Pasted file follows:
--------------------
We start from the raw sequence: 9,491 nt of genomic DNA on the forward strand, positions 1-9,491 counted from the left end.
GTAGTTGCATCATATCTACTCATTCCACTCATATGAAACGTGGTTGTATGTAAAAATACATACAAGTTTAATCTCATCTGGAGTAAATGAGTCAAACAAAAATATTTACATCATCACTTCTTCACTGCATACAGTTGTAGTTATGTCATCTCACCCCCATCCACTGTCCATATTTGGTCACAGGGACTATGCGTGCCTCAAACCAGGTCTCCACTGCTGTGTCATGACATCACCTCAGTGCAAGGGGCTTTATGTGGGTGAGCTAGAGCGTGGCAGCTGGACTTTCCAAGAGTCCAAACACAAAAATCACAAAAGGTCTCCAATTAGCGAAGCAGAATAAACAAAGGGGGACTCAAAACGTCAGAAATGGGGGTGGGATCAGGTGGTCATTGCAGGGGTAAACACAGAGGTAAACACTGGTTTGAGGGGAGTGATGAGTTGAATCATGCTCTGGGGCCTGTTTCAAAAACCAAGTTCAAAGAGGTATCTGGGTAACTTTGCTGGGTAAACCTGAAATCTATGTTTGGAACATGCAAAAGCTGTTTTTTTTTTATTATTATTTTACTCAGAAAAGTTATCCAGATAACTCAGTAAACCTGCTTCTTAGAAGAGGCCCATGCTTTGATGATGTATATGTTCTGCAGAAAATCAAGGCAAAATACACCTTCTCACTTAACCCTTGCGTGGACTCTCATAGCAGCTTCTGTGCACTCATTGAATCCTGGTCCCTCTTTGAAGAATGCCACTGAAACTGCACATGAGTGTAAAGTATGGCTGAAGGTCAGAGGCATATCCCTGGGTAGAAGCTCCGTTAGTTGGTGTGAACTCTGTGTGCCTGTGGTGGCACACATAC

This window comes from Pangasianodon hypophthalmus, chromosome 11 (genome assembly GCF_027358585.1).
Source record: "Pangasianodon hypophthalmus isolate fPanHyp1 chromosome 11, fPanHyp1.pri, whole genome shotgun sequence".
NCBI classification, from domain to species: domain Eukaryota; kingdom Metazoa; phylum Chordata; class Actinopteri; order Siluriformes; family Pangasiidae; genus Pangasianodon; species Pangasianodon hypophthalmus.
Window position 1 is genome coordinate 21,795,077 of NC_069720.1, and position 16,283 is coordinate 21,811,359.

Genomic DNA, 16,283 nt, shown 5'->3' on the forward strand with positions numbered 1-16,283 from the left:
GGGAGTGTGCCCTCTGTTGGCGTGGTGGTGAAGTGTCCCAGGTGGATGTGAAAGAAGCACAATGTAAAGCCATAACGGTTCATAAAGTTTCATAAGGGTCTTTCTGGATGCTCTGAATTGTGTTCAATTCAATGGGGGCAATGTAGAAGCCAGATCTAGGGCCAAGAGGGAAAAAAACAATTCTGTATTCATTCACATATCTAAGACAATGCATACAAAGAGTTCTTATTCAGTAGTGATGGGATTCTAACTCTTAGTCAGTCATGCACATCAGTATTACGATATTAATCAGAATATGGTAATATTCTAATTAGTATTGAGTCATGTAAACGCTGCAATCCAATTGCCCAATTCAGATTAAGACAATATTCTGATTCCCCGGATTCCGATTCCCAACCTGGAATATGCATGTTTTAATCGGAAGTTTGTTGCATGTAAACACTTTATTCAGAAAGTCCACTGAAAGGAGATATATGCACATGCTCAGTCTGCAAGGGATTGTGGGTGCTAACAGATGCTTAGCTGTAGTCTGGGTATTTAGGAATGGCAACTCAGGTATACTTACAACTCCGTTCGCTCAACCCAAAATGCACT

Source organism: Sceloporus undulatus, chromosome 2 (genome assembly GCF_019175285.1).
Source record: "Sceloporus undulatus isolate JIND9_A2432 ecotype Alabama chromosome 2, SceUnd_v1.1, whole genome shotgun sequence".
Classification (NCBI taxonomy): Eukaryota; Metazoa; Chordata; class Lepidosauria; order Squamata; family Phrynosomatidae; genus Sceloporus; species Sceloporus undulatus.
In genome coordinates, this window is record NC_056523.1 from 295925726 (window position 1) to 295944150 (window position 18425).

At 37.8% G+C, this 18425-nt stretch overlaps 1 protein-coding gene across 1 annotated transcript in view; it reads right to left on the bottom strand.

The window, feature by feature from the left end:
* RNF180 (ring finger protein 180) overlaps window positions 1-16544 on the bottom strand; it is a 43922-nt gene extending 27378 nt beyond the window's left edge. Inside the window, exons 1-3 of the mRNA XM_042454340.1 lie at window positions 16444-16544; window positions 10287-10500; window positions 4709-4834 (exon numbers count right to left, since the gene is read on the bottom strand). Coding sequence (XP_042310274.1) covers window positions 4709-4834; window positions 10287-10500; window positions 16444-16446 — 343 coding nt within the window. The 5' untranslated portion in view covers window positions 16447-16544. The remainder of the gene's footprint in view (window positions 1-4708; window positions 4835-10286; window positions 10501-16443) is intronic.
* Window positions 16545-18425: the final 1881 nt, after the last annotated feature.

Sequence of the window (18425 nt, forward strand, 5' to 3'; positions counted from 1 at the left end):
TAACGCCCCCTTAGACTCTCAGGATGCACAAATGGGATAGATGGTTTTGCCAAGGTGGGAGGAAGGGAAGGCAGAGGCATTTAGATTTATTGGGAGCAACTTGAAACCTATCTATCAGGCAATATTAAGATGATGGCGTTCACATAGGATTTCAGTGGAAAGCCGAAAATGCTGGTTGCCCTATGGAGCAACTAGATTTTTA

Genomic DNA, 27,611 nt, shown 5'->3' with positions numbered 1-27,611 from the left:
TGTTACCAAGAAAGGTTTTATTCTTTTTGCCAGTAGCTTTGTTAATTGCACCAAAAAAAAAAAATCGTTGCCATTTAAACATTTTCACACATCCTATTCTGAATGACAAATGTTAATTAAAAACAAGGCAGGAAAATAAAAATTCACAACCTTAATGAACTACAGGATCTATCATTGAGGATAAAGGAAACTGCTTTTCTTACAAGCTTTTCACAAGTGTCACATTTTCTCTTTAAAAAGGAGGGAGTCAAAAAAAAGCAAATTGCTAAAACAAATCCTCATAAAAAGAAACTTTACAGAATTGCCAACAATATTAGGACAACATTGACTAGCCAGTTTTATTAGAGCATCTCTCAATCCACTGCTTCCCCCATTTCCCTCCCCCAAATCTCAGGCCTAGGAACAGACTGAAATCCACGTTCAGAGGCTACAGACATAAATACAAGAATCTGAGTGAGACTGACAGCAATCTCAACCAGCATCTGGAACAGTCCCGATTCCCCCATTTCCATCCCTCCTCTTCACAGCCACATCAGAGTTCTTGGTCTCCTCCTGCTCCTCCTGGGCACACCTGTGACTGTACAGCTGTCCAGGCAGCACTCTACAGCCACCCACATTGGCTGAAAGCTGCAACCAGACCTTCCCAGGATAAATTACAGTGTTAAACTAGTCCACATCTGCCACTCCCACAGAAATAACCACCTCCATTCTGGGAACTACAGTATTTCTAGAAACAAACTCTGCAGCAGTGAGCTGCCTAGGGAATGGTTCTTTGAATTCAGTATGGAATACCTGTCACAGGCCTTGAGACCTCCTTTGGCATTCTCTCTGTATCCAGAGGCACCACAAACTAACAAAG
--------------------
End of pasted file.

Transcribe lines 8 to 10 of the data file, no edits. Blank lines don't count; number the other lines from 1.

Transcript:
GGGAGTGTGCCCTCTGTTGGCGTGGTGGTGAAGTGTCCCAGGTGGATGTGAAAGAAGCACAATGTAAAGCCATAACGGTTCATAAAGTTTCATAAGGGTCTTTCTGGATGCTCTGAATTGTGTTCAATTCAATGGGGGCAATGTAGAAGCCAGATCTAGGGCCAAGAGGGAAAAAAACAATTCTGTATTCATTCACATATCTAAGACAATGCATACAAAGAGTTCTTATTCAGTAGTGATGGGATTCTAACTCTTAGTCAGTCATGCACATCAGTATTACGATATTAATCAGAATATGGTAATATTCTAATTAGTATTGAGTCATGTAAACGCTGCAATCCAATTGCCCAATTCAGATTAAGACAATATTCTGATTCCCCGGATTCCGATTCCCAACCTGGAATATGCATGTTTTAATCGGAAGTTTGTTGCATGTAAACACTTTATTCAGAAAGTCCACTGAAAGGAGATATATGCACATGCTCAGTCTGCAAGGGATTGTGGGTGCTAACAGATGCTTAGCTGTAGTCTGGGTATTTAGGAATGGCAACTCAGGTATACTTACAACTCCGTTCGCTCAACCCAAAATGCACT

Source organism: Sceloporus undulatus, chromosome 2 (genome assembly GCF_019175285.1).
Source record: "Sceloporus undulatus isolate JIND9_A2432 ecotype Alabama chromosome 2, SceUnd_v1.1, whole genome shotgun sequence".